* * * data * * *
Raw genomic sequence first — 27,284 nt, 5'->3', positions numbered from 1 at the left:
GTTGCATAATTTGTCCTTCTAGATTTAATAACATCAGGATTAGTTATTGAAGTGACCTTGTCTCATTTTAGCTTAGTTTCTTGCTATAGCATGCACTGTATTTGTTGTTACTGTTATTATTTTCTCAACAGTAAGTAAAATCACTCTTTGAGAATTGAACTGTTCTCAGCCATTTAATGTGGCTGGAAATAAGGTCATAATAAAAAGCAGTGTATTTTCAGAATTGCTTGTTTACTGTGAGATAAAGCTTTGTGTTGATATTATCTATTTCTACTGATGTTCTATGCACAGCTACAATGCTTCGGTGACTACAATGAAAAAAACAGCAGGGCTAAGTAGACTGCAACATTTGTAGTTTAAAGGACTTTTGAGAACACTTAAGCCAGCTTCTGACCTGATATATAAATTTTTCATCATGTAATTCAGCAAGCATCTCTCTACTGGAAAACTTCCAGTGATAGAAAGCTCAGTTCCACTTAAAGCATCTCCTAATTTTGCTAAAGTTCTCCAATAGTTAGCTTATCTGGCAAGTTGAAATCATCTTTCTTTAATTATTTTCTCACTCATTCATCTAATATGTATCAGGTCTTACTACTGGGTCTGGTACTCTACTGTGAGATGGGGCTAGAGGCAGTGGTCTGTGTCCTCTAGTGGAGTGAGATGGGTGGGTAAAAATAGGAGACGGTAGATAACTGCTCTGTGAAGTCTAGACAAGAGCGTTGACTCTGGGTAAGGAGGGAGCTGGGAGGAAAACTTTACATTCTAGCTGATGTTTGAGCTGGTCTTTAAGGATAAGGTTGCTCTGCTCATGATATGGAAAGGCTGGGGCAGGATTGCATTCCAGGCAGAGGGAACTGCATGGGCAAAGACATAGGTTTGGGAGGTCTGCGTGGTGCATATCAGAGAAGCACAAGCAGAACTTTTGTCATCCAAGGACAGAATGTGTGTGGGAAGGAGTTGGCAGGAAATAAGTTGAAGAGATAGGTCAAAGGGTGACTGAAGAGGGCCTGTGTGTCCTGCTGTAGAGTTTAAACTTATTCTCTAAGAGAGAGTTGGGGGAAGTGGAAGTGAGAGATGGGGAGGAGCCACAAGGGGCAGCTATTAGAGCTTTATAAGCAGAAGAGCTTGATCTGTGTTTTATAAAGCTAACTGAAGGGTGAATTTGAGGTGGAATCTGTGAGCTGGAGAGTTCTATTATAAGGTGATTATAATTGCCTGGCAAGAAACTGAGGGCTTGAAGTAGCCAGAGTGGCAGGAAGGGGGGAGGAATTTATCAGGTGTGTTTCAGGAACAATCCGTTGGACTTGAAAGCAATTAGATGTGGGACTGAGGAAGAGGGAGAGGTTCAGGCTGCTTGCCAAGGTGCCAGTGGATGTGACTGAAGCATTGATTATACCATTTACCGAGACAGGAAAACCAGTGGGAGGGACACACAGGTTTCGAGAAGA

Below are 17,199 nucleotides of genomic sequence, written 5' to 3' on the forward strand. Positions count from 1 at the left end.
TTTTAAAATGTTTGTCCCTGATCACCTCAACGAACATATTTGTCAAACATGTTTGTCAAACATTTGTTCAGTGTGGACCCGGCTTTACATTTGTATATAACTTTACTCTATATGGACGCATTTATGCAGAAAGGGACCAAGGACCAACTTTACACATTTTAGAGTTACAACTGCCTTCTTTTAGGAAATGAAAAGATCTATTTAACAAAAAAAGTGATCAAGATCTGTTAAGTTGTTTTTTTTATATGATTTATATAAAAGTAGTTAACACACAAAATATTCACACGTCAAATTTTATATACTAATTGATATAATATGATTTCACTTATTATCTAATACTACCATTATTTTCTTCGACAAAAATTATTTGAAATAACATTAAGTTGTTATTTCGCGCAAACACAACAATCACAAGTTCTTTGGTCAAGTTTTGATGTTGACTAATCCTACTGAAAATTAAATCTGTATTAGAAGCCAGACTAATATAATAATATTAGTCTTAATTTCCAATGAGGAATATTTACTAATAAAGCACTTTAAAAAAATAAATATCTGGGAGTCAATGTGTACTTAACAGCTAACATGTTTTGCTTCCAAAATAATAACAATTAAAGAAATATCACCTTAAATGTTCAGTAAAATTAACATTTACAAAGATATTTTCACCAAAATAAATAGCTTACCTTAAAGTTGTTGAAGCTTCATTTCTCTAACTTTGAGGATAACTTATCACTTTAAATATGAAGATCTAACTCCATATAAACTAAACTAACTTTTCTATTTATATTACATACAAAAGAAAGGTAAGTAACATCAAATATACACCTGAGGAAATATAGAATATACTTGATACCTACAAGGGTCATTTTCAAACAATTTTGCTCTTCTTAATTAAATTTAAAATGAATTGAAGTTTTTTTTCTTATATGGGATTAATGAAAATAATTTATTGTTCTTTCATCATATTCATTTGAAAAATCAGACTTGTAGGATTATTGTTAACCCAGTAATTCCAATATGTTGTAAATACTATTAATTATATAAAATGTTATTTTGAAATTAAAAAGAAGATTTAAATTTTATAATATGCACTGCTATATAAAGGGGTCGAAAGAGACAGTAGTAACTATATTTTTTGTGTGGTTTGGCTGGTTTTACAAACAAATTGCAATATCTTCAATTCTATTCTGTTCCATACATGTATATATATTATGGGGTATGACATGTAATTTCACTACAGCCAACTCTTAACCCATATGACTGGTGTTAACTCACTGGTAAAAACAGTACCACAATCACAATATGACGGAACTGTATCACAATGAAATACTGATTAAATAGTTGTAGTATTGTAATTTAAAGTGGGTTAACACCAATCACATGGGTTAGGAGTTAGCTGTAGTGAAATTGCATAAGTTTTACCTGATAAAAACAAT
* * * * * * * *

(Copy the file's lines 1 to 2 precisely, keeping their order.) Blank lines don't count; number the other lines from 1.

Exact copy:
Raw genomic sequence first — 27,284 nt, 5'->3', positions numbered from 1 at the left:
GTTGCATAATTTGTCCTTCTAGATTTAATAACATCAGGATTAGTTATTGAAGTGACCTTGTCTCATTTTAGCTTAGTTTCTTGCTATAGCATGCACTGTATTTGTTGTTACTGTTATTATTTTCTCAACAGTAAGTAAAATCACTCTTTGAGAATTGAACTGTTCTCAGCCATTTAATGTGGCTGGAAATAAGGTCATAATAAAAAGCAGTGTATTTTCAGAATTGCTTGTTTACTGTGAGATAAAGCTTTGTGTTGATATTATCTATTTCTACTGATGTTCTATGCACAGCTACAATGCTTCGGTGACTACAATGAAAAAAACAGCAGGGCTAAGTAGACTGCAACATTTGTAGTTTAAAGGACTTTTGAGAACACTTAAGCCAGCTTCTGACCTGATATATAAATTTTTCATCATGTAATTCAGCAAGCATCTCTCTACTGGAAAACTTCCAGTGATAGAAAGCTCAGTTCCACTTAAAGCATCTCCTAATTTTGCTAAAGTTCTCCAATAGTTAGCTTATCTGGCAAGTTGAAATCATCTTTCTTTAATTATTTTCTCACTCATTCATCTAATATGTATCAGGTCTTACTACTGGGTCTGGTACTCTACTGTGAGATGGGGCTAGAGGCAGTGGTCTGTGTCCTCTAGTGGAGTGAGATGGGTGGGTAAAAATAGGAGACGGTAGATAACTGCTCTGTGAAGTCTAGACAAGAGCGTTGACTCTGGGTAAGGAGGGAGCTGGGAGGAAAACTTTACATTCTAGCTGATGTTTGAGCTGGTCTTTAAGGATAAGGTTGCTCTGCTCATGATATGGAAAGGCTGGGGCAGGATTGCATTCCAGGCAGAGGGAACTGCATGGGCAAAGACATAGGTTTGGGAGGTCTGCGTGGTGCATATCAGAGAAGCACAAGCAGAACTTTTGTCATCCAAGGACAGAATGTGTGTGGGAAGGAGTTGGCAGGAAATAAGTTGAAGAGATAGGTCAAAGGGTGACTGAAGAGGGCCTGTGTGTCCTGCTGTAGAGTTTAAACTTATTCTCTAAGAGAGAGTTGGGGGAAGTGGAAGTGAGAGATGGGGAGGAGCCACAAGGGGCAGCTATTAGAGCTTTATAAGCAGAAGAGCTTGATCTGTGTTTTATAAAGCTAACTGAAGGGTGAATTTGAGGTGGAATCTGTGAGCTGGAGAGTTCTATTATAAGGTGATTATAATTGCCTGGCAAGAAACTGAGGGCTTGAAGTAGCCAGAGTGGCAGGAAGGGGGGAGGAATTTATCAGGTGTGTTTCAGGAACAATCCGTTGGACTTGAAAGCAATTAGATGTGGGACTGAGGAAGAGGGAGAGGTTCAGGCTGCTTGCCAAGGTGCCAGTGGATGTGACTGAAGCATTGATTATACCATTTACCGAGACAGGAAAACCAGTGGGAGGGACACACAGGTTTCGAGAAGA